Lawmaker seeks raps vs gov’t officials with unliquidated cash advances
MANILA, Philippines–An administration lawmaker is urging Ombudsman Conchita Carpio-Morales to charge 100 government officials and employees, including executives of government-owned and -controlled corporations (GOCCs), for “embezzling” P5 billion in taxpayer money.
Pasig City Rep. Roman Romulo said a Commission on Audit (COA) report showing that these state personnel had failed to liquidate cash advances totaling P5 billion over the past 10 years was proof the funds went to their pockets.
“The legal presumption is as clear as day. Under the Revised Penal Code, if you are a public officer and you’ve been advanced cash, and you fail to account for the money, then you must have put it to personal use,” Romulo said.
Romulo has filed House Bill No. 1287, which has made failure to liquidate cash advances prima facie proof of embezzlement.
“The failure to settle a cash advance will be sufficient evidence that the recipient pocketed the money, unless the proof is rebutted. This means the Office of the Ombudsman may already initiate a criminal charge for malversation of funds,” he said.
If found guilty of malversation of public funds, violators face a maximum penalty of life imprisonment, perpetual disqualification from public office and a fine equal to the sum misused.
Under his bill, Romulo proposes that government officials and employees liquidate their advances not longer than six months after utilization.
Romulo proposed the liquidation of advances for salaries and wages within five days after each 15th day of the month; advances for petty operating expenses and field operating expenses within 20 days after the end of the year; advances for special operations, and operating expenses or purchases of supplies, materials of over P100,000 within 20 days after completion of the operation or delivery and acceptance of supplies, materials and the like;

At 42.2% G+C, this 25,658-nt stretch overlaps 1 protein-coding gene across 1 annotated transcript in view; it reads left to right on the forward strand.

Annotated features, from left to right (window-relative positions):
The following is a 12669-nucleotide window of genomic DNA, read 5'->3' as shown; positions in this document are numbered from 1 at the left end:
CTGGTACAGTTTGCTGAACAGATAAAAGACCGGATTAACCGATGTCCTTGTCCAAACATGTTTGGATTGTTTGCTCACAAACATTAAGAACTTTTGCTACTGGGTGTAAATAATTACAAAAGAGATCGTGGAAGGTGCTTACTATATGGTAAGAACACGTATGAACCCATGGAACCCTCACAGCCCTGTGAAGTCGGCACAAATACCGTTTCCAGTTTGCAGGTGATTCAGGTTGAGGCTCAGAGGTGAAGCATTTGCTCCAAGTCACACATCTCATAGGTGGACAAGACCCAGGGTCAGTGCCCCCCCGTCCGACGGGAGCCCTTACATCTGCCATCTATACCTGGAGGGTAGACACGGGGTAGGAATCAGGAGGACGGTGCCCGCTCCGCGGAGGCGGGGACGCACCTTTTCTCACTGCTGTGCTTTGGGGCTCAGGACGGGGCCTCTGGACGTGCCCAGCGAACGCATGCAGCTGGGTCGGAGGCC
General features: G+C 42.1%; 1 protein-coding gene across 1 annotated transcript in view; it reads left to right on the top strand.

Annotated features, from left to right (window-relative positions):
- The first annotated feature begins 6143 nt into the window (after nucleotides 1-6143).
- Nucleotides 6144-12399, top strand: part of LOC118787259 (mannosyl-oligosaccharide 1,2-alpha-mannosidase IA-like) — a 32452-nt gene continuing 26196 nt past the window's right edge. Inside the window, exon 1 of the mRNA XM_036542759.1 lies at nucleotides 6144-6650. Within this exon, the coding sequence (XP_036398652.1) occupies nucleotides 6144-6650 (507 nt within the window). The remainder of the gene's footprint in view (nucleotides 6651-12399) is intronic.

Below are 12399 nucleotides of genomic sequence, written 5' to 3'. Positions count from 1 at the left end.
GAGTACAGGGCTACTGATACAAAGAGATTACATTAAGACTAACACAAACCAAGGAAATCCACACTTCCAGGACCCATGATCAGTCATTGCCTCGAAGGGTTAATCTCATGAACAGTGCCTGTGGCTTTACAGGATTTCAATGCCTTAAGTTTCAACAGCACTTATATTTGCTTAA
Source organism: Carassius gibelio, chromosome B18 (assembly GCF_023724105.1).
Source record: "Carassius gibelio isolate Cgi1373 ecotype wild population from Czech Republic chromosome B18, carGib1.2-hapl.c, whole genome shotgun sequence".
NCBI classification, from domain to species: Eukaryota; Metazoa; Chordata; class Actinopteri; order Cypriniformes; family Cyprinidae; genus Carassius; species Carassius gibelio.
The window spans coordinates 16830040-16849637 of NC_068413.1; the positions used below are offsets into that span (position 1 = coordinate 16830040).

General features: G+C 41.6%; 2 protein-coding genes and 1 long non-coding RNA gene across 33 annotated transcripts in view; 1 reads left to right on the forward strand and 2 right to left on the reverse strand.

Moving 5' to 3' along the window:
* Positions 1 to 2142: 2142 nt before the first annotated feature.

Advances for local travel within five days upon the officer’s return to official station; and advances for foreign travel within 60 days upon return to official station.
Under a COA circular, a cash advance is settled either by returning the money if unspent, or by presenting vouchers, with details as to the items paid for, which must be in accord with the purpose for which the money was released.
In addition, liquidating a cash advance must be backed by proper receipts and other evidence of payment, subject to the result of a post-examination by an auditor.
Early this year, COA Chair Grace Pulido-Tan told the Senate blue ribbon committee that her first act in office two years ago was to make a final demand on the unliquidated cash advances made by government agencies and GOCCs.
Pulido-Tan, however, did not name the 100 government officials and employees who made unliquidated cash advances and fund transfers to nongovernment organizations, civil society organizations and government agencies.
She said the COA would focus on individuals who had more than P1 million in unliquidated cash advances.
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